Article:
My electronic filing used to drive me crazy. I previously used a program that while it was good for a while, recent upgrades and price increases – combined with glitchy performance – left me looking for a better option.
I found FileCenter Professional and I love it! Once I started using it I immediately recognized how perfect it was for my situation and have never looked back. I uninstalled that ‘other software’ and waved bye-bye.
Its easy to scan, file, rename, append, prepend, scan to OCR, edit pdf’s, email files, and so much more! Plus you can scan your entire system and replace the File Explorer with FileCenter. LOVE IT! Organizing your computer files is now a dream!
Its so helpful to be able to edit PDF files right in FileCenter – and open Microsoft files in their native programs. Its an amazing system and I’m still finding out more things I like about it.
Effortless Collaboration with Shared Folders
Managing a project that requires a lot of back and forth of files is a harrowing experience. Email works for the first round or maybe two, but after that, it quickly gets out of control. You’re working on version “c” while your client is already on version “e” and soon important revisions and notes are lost.
A better way to work from a single document is to simply add files to a shared folder. This way, as you or your client make changes, they’ll appear in real-time, leaving no doubt about which version anyone has, or what changes were made when.
There are several players in the folder sharing market, making it easy to find one that will work not only for you but for your clients as well.
A favorite in the shared folder race is Dropbox. The simple setup and generous amount of free storage space (2GB) make this a top choice for many people even if sharing files isn’t on their minds. If you work from multiple computers, need access to files on your mobile phone or iPad, or just want the extra security of knowing your important documents are backed up in “the cloud” then Dropbox is a good option.
The free version includes 2GB of storage space, which is plenty to get you started, but you can earn more space by Tweeting about Dropbox, referring friends, and connecting other applications. You can also upgrade to 100GB for around $10 per month.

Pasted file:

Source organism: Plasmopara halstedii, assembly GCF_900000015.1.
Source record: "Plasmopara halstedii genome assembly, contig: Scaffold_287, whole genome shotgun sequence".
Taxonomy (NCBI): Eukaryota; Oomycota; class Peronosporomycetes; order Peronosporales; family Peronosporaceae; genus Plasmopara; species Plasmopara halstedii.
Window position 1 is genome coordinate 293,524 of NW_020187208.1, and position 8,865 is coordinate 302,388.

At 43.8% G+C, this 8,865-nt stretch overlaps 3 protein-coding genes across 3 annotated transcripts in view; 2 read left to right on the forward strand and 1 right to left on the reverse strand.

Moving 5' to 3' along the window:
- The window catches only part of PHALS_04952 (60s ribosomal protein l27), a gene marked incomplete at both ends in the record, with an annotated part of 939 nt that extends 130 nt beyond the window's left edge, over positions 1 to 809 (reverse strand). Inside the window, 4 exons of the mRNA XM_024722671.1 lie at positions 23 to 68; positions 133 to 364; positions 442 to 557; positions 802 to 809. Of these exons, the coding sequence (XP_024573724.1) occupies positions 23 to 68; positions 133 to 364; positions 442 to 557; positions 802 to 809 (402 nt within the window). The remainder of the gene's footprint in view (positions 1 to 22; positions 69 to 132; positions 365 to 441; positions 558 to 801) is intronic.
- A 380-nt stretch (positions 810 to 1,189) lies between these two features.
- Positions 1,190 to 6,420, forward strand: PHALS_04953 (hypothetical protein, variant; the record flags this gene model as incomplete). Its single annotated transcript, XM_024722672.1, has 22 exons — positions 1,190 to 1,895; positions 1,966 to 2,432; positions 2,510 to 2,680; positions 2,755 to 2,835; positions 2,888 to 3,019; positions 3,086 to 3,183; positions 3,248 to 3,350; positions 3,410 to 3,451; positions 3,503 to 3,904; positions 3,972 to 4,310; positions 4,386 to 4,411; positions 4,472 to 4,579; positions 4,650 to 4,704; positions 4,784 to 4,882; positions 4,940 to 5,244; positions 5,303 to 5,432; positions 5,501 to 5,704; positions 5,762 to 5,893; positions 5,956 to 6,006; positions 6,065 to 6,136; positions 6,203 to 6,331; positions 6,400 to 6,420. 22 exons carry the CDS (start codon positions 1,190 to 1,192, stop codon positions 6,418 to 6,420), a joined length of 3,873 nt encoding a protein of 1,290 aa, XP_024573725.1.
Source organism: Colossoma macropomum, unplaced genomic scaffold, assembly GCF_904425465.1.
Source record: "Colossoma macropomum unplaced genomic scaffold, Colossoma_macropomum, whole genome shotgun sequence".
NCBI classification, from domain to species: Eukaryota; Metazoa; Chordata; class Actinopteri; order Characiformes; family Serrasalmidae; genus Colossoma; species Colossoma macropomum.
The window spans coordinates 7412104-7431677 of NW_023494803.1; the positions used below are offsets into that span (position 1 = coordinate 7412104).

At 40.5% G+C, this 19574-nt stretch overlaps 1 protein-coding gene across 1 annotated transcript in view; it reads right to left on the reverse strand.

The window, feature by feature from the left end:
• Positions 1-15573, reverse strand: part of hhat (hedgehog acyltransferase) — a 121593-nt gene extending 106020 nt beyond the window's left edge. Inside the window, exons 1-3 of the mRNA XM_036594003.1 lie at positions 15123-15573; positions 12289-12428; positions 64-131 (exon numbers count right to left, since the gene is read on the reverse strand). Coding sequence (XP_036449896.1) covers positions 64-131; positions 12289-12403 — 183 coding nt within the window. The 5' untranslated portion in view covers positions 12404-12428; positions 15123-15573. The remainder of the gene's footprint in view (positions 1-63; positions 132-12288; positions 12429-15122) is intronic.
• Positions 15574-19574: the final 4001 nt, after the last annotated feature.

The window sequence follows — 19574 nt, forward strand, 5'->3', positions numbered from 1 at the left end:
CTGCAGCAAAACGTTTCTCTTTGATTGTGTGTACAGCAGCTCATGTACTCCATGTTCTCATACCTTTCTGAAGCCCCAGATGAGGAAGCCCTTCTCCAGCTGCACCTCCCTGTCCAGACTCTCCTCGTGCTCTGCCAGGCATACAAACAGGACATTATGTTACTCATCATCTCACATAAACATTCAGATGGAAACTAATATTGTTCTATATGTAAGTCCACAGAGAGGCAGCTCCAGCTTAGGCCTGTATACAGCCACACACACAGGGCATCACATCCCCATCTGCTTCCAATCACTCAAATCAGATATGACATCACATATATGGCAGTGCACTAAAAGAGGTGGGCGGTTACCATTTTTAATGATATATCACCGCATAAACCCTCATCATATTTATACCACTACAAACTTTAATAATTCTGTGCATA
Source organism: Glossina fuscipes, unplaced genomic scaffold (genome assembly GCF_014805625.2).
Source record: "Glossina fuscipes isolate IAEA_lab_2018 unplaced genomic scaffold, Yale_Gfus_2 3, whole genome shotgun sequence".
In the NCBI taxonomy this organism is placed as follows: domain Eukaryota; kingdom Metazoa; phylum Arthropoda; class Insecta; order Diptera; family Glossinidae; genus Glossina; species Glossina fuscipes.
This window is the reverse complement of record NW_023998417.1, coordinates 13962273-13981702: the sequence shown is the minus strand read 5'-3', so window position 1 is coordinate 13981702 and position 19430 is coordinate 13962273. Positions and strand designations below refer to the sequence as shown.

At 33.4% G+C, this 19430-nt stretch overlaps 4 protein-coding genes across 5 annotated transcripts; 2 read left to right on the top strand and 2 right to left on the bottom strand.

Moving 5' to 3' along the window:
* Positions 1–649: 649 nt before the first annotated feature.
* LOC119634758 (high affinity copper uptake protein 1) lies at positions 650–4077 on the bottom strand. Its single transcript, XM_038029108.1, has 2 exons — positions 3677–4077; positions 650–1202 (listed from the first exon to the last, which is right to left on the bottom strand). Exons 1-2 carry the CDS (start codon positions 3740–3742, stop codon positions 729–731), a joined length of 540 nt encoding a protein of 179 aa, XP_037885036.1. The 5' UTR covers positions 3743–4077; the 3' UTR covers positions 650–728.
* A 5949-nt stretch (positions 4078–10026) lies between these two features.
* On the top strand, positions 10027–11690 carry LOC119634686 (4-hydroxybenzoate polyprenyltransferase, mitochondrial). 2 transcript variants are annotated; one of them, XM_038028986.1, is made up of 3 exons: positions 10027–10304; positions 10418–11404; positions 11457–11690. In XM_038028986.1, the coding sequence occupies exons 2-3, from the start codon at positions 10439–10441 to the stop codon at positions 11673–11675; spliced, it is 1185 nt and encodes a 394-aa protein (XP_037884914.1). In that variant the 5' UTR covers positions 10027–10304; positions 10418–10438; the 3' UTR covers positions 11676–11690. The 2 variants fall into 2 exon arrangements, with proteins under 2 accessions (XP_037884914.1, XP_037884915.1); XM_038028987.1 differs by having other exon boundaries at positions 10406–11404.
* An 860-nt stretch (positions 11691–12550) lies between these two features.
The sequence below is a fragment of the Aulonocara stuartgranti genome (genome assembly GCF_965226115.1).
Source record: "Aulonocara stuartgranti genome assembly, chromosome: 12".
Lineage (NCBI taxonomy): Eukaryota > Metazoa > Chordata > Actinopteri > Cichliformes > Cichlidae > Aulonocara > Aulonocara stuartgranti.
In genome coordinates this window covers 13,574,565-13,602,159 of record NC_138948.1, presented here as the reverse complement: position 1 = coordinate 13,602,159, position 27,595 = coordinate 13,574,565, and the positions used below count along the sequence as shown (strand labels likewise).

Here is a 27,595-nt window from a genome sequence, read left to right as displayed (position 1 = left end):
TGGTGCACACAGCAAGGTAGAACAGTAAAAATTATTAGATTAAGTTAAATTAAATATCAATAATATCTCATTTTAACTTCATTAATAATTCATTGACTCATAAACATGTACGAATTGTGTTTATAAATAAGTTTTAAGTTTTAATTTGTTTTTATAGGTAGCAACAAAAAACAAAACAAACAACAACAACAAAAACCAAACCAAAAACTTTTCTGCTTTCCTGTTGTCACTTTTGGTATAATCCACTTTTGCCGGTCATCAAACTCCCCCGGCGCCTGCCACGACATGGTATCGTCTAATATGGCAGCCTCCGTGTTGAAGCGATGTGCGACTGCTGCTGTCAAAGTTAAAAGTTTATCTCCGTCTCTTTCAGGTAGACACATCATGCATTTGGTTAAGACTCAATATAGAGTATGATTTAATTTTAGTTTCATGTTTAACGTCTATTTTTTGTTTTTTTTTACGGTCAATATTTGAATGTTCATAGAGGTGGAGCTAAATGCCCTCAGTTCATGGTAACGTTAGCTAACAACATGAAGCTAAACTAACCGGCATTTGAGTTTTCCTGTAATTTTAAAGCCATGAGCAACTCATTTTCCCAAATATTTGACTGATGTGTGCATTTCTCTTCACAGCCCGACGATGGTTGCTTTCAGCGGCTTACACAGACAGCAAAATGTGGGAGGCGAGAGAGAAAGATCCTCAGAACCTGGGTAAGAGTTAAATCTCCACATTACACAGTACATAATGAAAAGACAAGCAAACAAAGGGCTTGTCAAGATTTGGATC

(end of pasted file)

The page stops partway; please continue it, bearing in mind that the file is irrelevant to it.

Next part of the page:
Not surprisingly, Google has its own document sharing system. Formerly Google Docs, Drive now operates similar to Dropbox in that you can view your files in a folder on your computer. However, opening a file requires a web browser and the use of Google Apps. If you want to edit a spreadsheet in Excel, you’ll have to download it first.
Google Drive offers more free space than Dropbox does, starting out with 5GB. Upgrades are less expensive as well, with 100GB available for just $5 per month, compared to Dropbox’s $10 fee.
One noteworthy difference between Dropbox and Google Drive is how files are stored. With Dropbox, files exist both on your computer and in the cloud, meaning you can work on them without an internet connection. As soon as Dropbox detects a change to a document, it syncs the new version with that on the Dropbox server. If you and your client are both working on a file at the same time, this can result in a “conflicted copy” showing up in your Dropbox.
Google Drive is different in that only one copy of each file exists. When you’re working on a file, you’re actually editing that file on Google’s server. You can see this in action if you have a file open that your client is working on – you’ll be able to watch as she makes changes.